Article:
Hsu was selected as the college’s 23rd president in November 2018 and formally took office in May. Before joining the college, he was the Provost and Executive Vice President for Academic Affairs at the University of Toledo.

He also previously served as the Dean of Engineering at San Jose State University and as the Associate Vice President for Research and the Dean of the Graduate School at Wright State University.

Hsu earned his Ph.D. in aerospace engineering from Georgia Institute of Technology.

Walters joined The Citadel in October 2018 as the institution’s 20th president. Prior to returning to his alma mater, he served nearly 40 years as an officer in the U.S. Marine Corps, including as the Assistant Commandant, the Corps’ second-highest ranking officer.

Gen. Glenn Walters, USMC (Ret.)

Gen. Glenn Walters, USMC (Ret.)

He also previously served as Deputy Commandant for Programs and Resources, Commanding General of the 2nd Marine Aircraft Wing, Commander of the 2nd Marine Aircraft Wing (Forward) in Afghanistan and Deputy Director of the Joint Staff J-8.

Walters’ military awards include the Distinguished Service Medal, the Defense Superior Service Medal with Oak Leaf Cluster, the Legion of Merit with Oak Leaf Cluster, the Meritorious Service Medal with Star, the Air Medal, and numerous campaign and unit awards.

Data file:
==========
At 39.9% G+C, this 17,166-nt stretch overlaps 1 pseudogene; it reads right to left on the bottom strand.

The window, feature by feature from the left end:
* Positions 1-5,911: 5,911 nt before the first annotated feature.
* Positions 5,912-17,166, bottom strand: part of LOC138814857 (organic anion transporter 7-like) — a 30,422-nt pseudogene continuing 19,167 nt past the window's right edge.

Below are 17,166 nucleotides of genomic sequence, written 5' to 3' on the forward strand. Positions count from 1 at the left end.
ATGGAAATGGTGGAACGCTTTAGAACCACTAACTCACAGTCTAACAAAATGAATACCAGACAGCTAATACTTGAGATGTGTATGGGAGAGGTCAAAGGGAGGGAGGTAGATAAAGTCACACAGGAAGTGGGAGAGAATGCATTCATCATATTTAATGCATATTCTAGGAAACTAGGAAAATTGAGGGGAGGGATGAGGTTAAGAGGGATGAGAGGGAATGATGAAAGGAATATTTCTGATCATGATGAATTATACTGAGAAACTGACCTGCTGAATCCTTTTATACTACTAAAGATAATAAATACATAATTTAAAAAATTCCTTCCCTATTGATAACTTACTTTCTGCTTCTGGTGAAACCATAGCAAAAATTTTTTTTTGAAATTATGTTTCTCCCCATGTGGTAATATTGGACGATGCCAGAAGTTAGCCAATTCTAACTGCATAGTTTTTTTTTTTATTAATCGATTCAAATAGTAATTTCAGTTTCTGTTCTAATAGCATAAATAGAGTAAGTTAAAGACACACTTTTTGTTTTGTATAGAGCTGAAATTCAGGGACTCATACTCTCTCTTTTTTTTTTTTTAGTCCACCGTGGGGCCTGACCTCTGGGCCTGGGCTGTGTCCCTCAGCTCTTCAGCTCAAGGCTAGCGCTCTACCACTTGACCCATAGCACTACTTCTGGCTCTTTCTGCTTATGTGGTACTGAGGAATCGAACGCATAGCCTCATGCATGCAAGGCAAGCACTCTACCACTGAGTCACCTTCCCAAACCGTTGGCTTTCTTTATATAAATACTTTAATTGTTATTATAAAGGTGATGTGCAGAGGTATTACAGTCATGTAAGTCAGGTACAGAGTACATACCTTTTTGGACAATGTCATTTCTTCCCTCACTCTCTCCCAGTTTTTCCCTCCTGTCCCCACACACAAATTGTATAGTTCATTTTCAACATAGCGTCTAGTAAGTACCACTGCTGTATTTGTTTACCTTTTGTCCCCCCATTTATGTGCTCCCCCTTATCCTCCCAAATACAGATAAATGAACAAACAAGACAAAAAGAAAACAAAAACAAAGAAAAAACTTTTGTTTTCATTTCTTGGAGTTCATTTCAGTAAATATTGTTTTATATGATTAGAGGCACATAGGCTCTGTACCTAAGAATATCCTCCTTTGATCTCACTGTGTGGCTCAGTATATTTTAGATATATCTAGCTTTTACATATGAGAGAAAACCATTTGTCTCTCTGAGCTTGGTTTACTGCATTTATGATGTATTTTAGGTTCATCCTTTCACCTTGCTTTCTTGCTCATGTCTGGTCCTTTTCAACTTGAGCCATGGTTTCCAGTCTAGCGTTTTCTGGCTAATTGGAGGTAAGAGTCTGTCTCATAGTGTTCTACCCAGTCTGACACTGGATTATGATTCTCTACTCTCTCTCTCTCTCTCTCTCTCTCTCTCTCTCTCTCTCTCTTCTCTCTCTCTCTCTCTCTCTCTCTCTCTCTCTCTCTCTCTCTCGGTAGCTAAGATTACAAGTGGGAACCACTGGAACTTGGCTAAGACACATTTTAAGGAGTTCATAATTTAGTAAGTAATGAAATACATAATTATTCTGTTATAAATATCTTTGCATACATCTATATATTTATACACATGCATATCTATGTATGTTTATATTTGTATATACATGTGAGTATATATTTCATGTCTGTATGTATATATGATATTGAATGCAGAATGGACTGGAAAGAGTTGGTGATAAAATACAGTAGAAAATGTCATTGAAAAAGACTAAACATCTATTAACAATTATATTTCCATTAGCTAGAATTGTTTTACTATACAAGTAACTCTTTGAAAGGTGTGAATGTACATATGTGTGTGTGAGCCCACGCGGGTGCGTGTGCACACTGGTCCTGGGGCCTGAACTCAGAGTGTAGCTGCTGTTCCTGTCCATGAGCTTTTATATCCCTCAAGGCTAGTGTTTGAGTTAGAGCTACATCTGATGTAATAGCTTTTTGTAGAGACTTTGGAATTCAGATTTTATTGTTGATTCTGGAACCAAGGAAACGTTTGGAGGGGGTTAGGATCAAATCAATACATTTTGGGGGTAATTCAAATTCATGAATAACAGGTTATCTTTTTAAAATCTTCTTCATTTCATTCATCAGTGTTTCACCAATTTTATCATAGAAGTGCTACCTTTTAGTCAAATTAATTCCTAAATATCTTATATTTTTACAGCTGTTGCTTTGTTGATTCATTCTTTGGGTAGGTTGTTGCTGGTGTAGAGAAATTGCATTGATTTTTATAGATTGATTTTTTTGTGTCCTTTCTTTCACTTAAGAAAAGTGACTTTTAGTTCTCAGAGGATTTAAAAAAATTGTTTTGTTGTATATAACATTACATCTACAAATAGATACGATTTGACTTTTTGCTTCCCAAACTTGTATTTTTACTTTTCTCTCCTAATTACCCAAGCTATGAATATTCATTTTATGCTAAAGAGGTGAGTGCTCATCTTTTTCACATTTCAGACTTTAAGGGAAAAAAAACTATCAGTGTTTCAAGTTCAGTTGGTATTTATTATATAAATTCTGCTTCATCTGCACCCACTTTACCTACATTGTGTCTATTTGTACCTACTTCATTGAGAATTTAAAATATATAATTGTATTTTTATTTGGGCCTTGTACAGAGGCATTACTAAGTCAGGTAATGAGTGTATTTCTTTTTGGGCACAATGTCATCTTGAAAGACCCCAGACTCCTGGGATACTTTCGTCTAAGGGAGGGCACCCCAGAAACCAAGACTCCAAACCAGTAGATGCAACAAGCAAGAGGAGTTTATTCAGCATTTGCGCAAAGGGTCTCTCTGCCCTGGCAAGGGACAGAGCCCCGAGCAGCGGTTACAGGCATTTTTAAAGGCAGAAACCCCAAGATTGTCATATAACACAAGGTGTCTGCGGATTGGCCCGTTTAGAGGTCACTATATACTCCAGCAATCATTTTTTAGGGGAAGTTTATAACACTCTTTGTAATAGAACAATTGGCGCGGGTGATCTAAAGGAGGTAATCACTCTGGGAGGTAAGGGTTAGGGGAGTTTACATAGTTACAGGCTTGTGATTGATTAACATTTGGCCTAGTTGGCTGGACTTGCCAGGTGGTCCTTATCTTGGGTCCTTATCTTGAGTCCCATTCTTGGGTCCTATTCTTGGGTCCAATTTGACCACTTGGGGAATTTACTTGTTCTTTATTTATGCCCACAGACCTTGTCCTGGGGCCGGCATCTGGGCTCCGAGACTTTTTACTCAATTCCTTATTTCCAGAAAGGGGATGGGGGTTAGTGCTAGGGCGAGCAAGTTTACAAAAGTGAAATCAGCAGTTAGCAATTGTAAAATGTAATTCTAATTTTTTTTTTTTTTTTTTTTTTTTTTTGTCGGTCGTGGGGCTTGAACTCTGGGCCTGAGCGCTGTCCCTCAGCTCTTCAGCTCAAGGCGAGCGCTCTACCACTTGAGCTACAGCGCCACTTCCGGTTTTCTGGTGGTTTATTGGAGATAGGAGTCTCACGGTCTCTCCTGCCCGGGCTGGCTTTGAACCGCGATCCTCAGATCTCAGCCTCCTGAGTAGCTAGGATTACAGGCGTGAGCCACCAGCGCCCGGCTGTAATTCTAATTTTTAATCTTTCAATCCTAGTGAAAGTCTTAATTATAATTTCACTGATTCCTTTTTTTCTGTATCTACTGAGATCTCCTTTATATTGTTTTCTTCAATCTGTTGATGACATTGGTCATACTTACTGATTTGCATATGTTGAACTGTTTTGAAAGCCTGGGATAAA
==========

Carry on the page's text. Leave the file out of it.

He earned his bachelor’s degree in electrical engineering from The Citadel.

“I am proud to welcome Dr. Hsu and Gen. Walters to the board. Our institutions of higher education play a pivotal role in the work we at TCCC do to improve the quality of life of citizens in this region,” said Anita Zucker, CEO of The InterTech Group and chair of the TCCC Board of Directors. “I’m confident that their experience, leadership and support will help guide us in the years ahead.”

The following individuals recently retired from the board: Carol Fishman, community volunteer; Will Helmly, Home Telecom; Frances Welch, College of Charleston; Julie Medich, Haynsworth Sinkler Boyd; and Rodney Thompson, retired educator. Their participation and commitment were greatly appreciated, and their leadership will be missed.

CSU hosting STEM day for middle, high school students

Charleston Southern University is hosting a STEM Day from 9 a.m. to noon on Friday, July 26 for middle and high school students.

To register or to learn more, contact Ryan Thomas at rthomas@csuniv.edu.

 

Less than a month remains until FAFSA deadline

The deadline is approaching to submit the Free Application for Federal Student Aid (FAFSA). Students planning to attend college in the 2019-2020 school year must submit the FAFSA by June 30 at the official government site www.FAFSA.gov.

Filling out the FAFSA is the first step for students to access federal grants and loans as well as both state and institutional grants and scholarships. These funds can be used to pay for tuition and fees, room and board, books and supplies. The funding accessed by completing the FAFSA is a pivotal part in many students’ decision to attend college.